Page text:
Prophetic Art & More
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  • Estes Park, CO

    Posted on May 25th, 2009 lula 2 comments
    Rocky Mountain National Park
    Rocky Mountain National Park

    Phil, my husband, and I drove over 1000 miles to Estes Park, CO for the Colorado Christian Writers Conference (CCWC). We loved seeing mountains and more mountains. We were told the forceful winds in Wyoming were normal. Herds of elk and antelope grazed near the highway. We stopped at Bridger’s Fort, an important layover for pioneers of the past.

    While at the CCWC, I learned more about independent publishing. They want to redefine self-publishing, and so the new name, independent publishing. Not only is there more profit for the author, but more freedom for the author to develop ideas. Authors need to market their books whatever route they take, quite a challenge.

    I learned more about myself. On the final morning of the conference, I met with a radio talk show host, Roy Hanschle. He helped me understand how to prepare for radio interviews. I worked on defining the central truth of my message. Here is my statement:

    Doing prophetic art connects me to Jesus releasing peace and joy in my heart and into the designs. These designs release heavenly grace to others. I want to help people understand that God’s grace may be expressed in the arts. It’s a way to get in touch with the Lord in a fresh way that brings joyful freedom.

    On the final afternoon of the conference the bright sunny day and majestic mountains beckoned to me. So, Phil and I trudged through the muddy snowy path in the Rocky Mountain National Forest up to Alberta Falls. As I sat looking at the falls, suddenly I heard my name. I turned to see my new friend Lori, also a CCWC escapee, with her daughter. God is so good!




  • Prophetic Art Speaks the Word of God in a Visual Way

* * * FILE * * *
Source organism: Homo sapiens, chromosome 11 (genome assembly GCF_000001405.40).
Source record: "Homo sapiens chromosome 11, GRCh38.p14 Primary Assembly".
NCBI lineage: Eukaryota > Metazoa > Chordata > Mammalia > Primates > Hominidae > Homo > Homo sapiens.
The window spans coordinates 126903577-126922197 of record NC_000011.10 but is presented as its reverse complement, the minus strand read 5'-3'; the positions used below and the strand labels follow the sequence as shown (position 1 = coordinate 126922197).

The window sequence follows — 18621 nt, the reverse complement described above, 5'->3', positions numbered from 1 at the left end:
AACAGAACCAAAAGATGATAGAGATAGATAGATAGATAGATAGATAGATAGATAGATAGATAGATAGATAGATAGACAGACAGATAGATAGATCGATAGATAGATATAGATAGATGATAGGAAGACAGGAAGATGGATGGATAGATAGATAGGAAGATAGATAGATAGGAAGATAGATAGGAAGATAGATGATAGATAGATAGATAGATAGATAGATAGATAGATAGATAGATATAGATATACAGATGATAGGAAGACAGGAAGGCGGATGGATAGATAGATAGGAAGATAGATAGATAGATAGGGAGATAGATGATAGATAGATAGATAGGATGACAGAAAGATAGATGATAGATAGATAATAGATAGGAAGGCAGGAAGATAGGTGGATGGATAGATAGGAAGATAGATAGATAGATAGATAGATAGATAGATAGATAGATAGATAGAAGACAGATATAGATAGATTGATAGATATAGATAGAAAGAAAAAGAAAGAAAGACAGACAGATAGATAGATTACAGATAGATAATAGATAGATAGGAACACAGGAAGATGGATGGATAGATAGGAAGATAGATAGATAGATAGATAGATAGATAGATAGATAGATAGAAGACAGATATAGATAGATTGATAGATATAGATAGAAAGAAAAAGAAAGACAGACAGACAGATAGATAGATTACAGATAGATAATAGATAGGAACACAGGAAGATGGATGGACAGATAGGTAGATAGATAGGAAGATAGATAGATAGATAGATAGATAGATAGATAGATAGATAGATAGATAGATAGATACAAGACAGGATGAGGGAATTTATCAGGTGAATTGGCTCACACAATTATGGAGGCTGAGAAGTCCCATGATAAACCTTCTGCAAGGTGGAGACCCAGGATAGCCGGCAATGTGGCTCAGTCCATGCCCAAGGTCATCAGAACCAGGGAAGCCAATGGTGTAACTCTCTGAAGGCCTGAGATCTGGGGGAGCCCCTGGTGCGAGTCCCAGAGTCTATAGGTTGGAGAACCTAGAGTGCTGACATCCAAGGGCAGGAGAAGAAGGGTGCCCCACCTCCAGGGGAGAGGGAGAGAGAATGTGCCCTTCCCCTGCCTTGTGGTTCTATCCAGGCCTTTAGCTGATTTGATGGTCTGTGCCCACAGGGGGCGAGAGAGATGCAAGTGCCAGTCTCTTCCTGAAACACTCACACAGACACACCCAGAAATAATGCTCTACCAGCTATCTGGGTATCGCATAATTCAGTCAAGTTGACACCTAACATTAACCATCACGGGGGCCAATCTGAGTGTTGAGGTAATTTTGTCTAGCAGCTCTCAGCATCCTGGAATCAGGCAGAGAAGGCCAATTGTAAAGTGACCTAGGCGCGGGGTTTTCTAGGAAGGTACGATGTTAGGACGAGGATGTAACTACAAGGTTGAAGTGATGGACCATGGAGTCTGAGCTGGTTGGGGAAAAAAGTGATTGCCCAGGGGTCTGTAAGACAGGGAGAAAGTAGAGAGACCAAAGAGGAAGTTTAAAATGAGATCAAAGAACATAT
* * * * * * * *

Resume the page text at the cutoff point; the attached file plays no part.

Posted on May 5th, 2009 lula 2 comments

    By Lula Adams

    Profile of Prophetic Artists Michele & Kreg Mebust

     Kreg & Michele Mebust

    “For us, prophetic art tells a story. It’s a bit of a journey that we take people on.”  Kreg Mebust

    Kreg and Michele recently used their skills to help Pastor Bill graphically depict his message, God’s Masterpiece, at the Bridge Church in Reno. The pastor preached a sermon that told about God’s grace toward us, and then he stepped aside. We watched as the band, Thou Art, came onto the stage. Kreg and the empty canvas took the spotlight. Michele’s heavenly voice filled the sanctuary with the words to the song, I Will Lift My Eyes, by Bebo Norman, as Kreg quickly used broad strokes to brush paint onto a life size canvas. He used buckets of latex paint and large brushes, the kind used to paint a house. The energy that Kreg saturated into the painting flowed perfectly with the music. His contemporary free style filled the canvas with movement that was felt.

    I watched in the audience as Kreg created something. But, what was he painting?

    Suddenly, Michele sang the last line of the song and Kreg stopped. He turned the painting upside down. The audience let out a loud, “Ah!” all at once as the picture became comprehensible. Together we understood the mysterious painting. The cross on a hill and a large sad face clearly illustrated the cost of grace. Church felt fresh and alive. The picture took only 7 minutes to complete. The audience signed the painting that would become a part of the church.

    Kreg and Michele do their utmost to catch the essence of God and share this experience with the people who actively watch. Although about 20 hours of prep time is invested into each painting, every live experience and painting is different. “We always allow God to come into the process,” Kreg commented. “With live art, you’re moving pretty fast.” The energy, the joy, and the focus of the artist become part of the event.

    “The song never is performed the way we practice it.” Michelle noted.

    God works through both of them to bring everything together. Kreg wants to be an extension of the brush, Michele an extension of the music, so the focus is on the message and the painting. They try to present a smooth process so people focus up, to God, instead of on them.

    Prophetic art indeed took us on a journey by telling a story.